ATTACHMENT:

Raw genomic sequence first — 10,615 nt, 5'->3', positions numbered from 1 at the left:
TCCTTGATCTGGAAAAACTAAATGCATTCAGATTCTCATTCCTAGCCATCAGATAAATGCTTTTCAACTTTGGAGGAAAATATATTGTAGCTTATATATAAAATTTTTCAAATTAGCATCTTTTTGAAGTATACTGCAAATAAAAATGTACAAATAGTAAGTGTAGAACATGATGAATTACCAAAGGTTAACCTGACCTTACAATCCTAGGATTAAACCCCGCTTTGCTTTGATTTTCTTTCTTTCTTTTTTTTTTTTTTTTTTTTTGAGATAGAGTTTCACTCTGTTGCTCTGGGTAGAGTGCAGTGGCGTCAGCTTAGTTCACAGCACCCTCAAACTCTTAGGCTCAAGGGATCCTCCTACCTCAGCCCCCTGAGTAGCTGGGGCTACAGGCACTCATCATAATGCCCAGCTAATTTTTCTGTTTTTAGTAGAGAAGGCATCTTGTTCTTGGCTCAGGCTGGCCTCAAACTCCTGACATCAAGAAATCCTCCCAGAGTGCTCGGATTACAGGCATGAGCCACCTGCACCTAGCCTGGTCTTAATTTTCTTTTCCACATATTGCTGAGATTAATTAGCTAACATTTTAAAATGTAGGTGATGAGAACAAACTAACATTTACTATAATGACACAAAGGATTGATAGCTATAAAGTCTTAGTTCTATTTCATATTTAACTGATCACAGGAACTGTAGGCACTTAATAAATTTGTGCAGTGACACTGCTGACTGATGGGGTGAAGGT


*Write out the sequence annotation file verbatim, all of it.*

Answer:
Raw genomic sequence first — 10,615 nt, 5'->3', positions numbered from 1 at the left:
TCCTTGATCTGGAAAAACTAAATGCATTCAGATTCTCATTCCTAGCCATCAGATAAATGCTTTTCAACTTTGGAGGAAAATATATTGTAGCTTATATATAAAATTTTTCAAATTAGCATCTTTTTGAAGTATACTGCAAATAAAAATGTACAAATAGTAAGTGTAGAACATGATGAATTACCAAAGGTTAACCTGACCTTACAATCCTAGGATTAAACCCCGCTTTGCTTTGATTTTCTTTCTTTCTTTTTTTTTTTTTTTTTTTTTGAGATAGAGTTTCACTCTGTTGCTCTGGGTAGAGTGCAGTGGCGTCAGCTTAGTTCACAGCACCCTCAAACTCTTAGGCTCAAGGGATCCTCCTACCTCAGCCCCCTGAGTAGCTGGGGCTACAGGCACTCATCATAATGCCCAGCTAATTTTTCTGTTTTTAGTAGAGAAGGCATCTTGTTCTTGGCTCAGGCTGGCCTCAAACTCCTGACATCAAGAAATCCTCCCAGAGTGCTCGGATTACAGGCATGAGCCACCTGCACCTAGCCTGGTCTTAATTTTCTTTTCCACATATTGCTGAGATTAATTAGCTAACATTTTAAAATGTAGGTGATGAGAACAAACTAACATTTACTATAATGACACAAAGGATTGATAGCTATAAAGTCTTAGTTCTATTTCATATTTAACTGATCACAGGAACTGTAGGCACTTAATAAATTTGTGCAGTGACACTGCTGACTGATGGGGTGAAGGT